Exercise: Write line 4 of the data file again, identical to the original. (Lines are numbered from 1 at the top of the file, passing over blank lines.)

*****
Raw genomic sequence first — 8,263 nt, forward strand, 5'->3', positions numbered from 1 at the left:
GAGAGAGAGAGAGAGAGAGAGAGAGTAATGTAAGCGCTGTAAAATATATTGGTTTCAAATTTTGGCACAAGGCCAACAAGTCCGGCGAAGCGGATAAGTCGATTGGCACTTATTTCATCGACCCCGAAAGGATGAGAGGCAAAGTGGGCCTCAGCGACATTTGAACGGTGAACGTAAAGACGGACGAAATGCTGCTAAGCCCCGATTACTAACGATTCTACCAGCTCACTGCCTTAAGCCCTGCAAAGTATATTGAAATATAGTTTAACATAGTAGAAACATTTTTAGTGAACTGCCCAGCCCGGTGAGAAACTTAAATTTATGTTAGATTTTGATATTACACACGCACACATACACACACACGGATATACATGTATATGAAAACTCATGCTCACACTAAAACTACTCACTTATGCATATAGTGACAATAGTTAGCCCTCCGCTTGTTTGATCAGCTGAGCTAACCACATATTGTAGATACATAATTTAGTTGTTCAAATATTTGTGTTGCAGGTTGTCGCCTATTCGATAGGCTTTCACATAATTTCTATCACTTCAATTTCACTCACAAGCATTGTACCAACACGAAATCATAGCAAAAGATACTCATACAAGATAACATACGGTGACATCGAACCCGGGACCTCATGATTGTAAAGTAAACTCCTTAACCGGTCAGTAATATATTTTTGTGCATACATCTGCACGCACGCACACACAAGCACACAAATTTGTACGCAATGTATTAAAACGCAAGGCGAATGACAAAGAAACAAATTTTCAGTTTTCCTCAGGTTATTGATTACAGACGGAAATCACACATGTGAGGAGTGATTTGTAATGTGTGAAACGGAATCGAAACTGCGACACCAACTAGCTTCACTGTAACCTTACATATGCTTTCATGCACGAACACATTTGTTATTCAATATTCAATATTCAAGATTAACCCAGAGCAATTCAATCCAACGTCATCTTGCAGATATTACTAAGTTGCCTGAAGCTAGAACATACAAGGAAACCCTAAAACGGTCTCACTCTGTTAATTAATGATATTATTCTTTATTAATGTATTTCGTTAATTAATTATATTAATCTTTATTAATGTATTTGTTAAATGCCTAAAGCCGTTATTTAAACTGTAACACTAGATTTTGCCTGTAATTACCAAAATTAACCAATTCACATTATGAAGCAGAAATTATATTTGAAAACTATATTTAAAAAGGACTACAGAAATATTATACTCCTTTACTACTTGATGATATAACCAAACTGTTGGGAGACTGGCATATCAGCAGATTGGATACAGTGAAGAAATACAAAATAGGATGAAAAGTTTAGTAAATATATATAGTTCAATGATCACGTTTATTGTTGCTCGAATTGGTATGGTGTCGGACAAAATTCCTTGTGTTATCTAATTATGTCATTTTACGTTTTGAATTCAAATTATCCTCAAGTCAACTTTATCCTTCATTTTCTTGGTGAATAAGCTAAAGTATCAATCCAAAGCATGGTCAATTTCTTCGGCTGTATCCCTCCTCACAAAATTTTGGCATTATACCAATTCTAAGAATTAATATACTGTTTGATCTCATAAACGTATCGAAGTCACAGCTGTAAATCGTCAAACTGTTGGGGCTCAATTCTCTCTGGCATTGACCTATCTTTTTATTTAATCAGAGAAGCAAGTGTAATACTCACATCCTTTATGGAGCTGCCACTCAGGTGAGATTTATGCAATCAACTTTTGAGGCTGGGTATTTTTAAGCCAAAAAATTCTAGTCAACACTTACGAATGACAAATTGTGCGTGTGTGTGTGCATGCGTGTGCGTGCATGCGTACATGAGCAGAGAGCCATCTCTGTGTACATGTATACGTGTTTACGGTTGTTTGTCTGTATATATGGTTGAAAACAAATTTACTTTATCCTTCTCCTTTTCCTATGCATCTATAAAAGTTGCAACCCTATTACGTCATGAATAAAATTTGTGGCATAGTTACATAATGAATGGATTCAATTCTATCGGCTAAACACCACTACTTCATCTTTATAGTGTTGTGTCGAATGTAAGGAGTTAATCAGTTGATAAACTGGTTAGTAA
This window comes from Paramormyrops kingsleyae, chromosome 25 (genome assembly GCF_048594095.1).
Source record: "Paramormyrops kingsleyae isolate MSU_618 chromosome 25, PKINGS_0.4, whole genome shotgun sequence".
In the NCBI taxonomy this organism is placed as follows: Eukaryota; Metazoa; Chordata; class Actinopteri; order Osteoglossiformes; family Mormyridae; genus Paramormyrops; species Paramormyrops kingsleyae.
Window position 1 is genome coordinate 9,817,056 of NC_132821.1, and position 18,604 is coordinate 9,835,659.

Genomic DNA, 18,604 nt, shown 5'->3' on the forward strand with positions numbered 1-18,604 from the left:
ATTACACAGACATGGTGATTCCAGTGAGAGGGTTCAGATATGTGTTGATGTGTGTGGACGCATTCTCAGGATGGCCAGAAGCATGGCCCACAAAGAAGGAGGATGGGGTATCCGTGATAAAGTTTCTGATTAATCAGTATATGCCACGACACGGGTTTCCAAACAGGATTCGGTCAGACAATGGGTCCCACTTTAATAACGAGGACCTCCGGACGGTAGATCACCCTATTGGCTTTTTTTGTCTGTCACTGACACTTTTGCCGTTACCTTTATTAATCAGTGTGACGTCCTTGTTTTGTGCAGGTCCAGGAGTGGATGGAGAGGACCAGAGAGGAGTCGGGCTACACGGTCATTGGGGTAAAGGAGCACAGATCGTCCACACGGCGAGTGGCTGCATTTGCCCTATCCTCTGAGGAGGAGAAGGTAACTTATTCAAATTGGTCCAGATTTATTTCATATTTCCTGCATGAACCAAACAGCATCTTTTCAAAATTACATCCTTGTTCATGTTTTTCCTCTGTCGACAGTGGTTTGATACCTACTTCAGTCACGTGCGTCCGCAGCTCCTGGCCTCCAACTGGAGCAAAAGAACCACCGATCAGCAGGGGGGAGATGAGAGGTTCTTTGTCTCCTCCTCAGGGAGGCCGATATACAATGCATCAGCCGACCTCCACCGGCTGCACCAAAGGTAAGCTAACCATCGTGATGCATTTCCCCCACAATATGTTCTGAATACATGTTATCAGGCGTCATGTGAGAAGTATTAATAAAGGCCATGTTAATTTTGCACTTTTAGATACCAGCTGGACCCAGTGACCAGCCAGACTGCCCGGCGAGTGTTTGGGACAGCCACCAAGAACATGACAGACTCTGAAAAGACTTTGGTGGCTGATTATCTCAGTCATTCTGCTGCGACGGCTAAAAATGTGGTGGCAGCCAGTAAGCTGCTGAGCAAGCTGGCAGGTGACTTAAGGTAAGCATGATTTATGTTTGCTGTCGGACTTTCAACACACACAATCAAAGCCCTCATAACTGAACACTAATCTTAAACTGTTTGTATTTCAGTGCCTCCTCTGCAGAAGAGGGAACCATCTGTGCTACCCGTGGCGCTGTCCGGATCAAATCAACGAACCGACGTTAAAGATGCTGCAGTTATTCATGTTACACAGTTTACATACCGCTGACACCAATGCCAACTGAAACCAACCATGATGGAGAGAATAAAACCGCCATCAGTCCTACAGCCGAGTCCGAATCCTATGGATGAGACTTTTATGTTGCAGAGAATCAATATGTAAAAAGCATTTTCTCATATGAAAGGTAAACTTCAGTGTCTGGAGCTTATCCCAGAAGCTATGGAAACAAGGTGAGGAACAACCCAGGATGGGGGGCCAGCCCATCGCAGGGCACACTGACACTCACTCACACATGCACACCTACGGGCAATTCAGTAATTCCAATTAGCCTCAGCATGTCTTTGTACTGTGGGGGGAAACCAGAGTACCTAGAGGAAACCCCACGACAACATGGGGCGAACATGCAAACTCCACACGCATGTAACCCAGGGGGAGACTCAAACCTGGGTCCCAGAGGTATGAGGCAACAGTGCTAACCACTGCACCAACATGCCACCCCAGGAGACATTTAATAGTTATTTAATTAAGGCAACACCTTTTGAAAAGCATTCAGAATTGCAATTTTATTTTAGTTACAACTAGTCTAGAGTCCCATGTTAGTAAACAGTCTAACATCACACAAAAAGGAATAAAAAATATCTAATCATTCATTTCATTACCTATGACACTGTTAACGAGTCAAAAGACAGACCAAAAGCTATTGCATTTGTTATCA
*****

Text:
Source record: "Paramormyrops kingsleyae isolate MSU_618 chromosome 25, PKINGS_0.4, whole genome shotgun sequence".